Work is expected to begin soon on the third phase of a historic Charleston Harbor lighthouse’s restoration.
The 142-year-old Morris Island Lighthouse, once on the firm ground of its namesake island with a keeper’s house complex, now is surrounded by water and sandbars due to erosion. It’s endured hurricanes, earthquakes and the incessant movement of the ocean.
“We’re getting ready to renovate the tower,” former Save the Light chairperson Al Hitchcock said. “We’ve got to put glass back in it. We’ve got to fix up the ironwork inside of it and we’ve got to stabilize it so it doesn’t crumble while we set there and watch it.”
Save the Light has been working for the past two decades to keep the landmark standing against the ravages of the ocean and time. The group has raised $5 million over the years to first buy the light, protect it, and keep it lit for generations to come.
“It’s a magnificent light,” Hitchcock said.
“It’s just rusting and falling apart while we sit there and watch it,” he said, adding he can see the light from his bed. “The glass has been gone for quite a while in the lantern room. And there’s 203 steps inside that are slowly corroding because they’re made out of cast iron. If we don’t don’t do something to protect them and replace them soon, it’s going to become where we can’t access it anymore.”
This most recent phase marks three of the restoration’s five-stage plan. After purchasing the light from a Columbia man for $75,000 in 1999 and paying off the note six months later, phase one was the installation of a cofferdam around the base of the structure. Phase two included installing concrete micropiles to stabilize the foundation. But Save the Light needs to raise about $4 million more to complete the work for this phase.
“We can do some of the temporary work but we need to raise significant money so we can get everything done,” Hitchcock said.
Save the Light turned over ownership of the property to the State of South Carolina when it was purchased in 1999. Click here for a timeline on the light’s history.
Its lens is on display at the lighthouse at Hunting Island State Park near Beaufort. Two years ago SCE&G engineers designed and installed solar-powered lights in the tower which are lit on special occasions through an app on a cell phone or laptop. When lit, it can be seen as far away as six miles. Folly Beach annexed the light several years ago.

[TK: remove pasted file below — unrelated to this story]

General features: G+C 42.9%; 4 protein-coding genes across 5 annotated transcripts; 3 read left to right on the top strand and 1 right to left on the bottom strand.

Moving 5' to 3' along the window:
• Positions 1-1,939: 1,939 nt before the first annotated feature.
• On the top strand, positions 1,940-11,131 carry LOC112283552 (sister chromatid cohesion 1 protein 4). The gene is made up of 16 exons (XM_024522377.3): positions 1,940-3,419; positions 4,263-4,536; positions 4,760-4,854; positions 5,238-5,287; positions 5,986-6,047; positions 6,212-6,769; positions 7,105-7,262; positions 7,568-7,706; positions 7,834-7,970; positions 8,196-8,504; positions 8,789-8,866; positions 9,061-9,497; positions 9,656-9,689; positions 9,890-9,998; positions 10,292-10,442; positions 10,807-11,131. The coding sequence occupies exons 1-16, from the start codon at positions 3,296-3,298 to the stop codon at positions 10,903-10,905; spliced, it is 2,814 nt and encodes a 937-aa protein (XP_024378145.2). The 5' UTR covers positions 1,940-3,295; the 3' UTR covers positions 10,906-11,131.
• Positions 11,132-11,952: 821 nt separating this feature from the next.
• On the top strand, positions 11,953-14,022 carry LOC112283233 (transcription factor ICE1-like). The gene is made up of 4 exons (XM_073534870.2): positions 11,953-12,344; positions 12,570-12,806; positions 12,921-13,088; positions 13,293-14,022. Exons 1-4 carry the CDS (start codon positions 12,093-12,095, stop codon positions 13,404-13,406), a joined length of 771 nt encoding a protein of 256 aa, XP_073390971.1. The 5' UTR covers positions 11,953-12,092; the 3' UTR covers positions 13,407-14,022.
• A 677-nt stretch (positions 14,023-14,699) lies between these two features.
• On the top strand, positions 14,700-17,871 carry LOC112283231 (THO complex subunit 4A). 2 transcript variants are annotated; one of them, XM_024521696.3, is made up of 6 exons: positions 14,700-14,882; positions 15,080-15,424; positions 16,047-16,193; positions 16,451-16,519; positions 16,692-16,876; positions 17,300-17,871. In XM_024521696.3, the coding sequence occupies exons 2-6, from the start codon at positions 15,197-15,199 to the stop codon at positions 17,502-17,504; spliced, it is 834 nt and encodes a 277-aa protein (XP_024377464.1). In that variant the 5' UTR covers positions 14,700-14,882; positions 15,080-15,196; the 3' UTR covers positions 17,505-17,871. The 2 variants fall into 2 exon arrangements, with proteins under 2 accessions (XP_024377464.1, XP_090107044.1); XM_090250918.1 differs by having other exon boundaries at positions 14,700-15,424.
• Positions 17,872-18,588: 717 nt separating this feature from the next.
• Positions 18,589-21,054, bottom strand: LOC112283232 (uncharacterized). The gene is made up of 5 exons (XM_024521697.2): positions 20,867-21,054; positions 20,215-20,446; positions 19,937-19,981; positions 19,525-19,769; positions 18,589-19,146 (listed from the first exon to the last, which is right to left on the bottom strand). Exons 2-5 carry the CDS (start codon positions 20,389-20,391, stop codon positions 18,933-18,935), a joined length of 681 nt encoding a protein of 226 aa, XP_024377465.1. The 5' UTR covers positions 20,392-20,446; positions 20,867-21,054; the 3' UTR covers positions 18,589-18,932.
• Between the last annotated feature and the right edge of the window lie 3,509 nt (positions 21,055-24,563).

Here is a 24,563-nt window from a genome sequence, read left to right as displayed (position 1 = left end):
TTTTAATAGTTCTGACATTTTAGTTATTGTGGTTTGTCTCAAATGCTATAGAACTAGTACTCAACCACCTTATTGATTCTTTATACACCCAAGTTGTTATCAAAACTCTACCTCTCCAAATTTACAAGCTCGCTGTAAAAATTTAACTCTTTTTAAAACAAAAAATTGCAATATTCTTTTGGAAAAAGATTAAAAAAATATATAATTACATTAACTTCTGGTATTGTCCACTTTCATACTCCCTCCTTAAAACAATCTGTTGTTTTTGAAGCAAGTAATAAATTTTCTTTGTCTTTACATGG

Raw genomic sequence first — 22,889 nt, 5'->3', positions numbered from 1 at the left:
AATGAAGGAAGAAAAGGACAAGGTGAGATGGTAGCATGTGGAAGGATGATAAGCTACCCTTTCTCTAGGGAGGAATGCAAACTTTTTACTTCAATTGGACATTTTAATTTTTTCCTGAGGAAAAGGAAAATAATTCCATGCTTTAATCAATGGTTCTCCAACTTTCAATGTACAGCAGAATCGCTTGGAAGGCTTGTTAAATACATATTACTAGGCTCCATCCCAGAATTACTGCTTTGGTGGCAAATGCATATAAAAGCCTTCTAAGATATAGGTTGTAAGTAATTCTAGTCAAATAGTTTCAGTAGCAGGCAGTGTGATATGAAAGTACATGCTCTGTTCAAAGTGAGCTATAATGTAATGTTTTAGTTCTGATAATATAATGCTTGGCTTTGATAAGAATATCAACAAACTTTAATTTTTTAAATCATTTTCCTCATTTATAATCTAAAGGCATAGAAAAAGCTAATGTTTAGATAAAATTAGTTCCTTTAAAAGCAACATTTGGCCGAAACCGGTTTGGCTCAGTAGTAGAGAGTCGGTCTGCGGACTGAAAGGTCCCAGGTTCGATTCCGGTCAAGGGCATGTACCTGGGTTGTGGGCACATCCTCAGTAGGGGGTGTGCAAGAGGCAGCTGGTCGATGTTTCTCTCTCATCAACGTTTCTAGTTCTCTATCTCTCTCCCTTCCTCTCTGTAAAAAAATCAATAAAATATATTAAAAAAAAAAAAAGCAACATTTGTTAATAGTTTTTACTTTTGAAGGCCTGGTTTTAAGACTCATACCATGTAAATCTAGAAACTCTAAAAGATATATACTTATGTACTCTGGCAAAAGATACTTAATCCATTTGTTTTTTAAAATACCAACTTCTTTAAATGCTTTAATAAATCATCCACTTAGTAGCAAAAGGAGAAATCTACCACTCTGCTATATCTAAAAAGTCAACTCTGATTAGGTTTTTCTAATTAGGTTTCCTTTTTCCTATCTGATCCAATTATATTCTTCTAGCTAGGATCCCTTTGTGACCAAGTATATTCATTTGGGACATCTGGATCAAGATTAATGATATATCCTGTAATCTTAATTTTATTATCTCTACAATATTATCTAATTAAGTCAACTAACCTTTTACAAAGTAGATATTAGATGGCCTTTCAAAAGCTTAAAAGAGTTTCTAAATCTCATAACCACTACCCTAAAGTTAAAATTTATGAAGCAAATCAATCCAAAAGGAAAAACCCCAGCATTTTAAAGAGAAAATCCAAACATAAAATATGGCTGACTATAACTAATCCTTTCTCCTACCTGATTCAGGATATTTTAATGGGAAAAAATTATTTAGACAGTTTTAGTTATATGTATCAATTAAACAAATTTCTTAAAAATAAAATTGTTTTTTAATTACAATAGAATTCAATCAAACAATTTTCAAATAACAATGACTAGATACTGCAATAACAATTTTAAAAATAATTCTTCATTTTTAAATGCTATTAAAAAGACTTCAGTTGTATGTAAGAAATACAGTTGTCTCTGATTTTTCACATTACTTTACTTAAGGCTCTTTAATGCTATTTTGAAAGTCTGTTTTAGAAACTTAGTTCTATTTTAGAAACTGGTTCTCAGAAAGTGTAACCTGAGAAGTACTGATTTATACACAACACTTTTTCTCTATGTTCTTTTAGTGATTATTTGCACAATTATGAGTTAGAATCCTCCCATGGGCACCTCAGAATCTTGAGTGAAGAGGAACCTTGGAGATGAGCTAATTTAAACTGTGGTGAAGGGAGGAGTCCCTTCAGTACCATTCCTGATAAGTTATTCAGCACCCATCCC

“The Coast Guard doesn’t have a need for this navigational structure anymore. It’s just going to be an icon,” he said. “If we let this lighthouse fall down, shame on the maritime community around Charleston. It’s been so instrumental to everything that’s happened to the Charleston region and this actually is the third lighthouse to occupy this site. So it means so much even though it’s no longer functional. It means so much to our heritage.”
“Our goal is to save it for all the citizens of South Carolina because that’s who it actually belongs to.”
Saturday is National Lighthouse Day. Representatives from Save the Light will spend the afternoon at the functional Charleston Light on Sullivan’s Island. National Lighthouse Day is on the grounds of the US Coast Guard Historic District with family-friendly activities from 12 – 4 pm at 1815 I’On Avenue on Sullivan’s Island.
According to Fort Sumter National Monument, The Historic District represents the evolution of events important in United States maritime history from 1895 to 1962. Commissioned on June 15, 1962 as the last major lighthouse to be built in the United States, Charleston Light replaced the original Charleston harbor light (also known as the Morris Island Lighthouse) which was built in 1876. The unique triangular shape, interior elevator and aluminum siding distinguish it from more traditional lighthouses.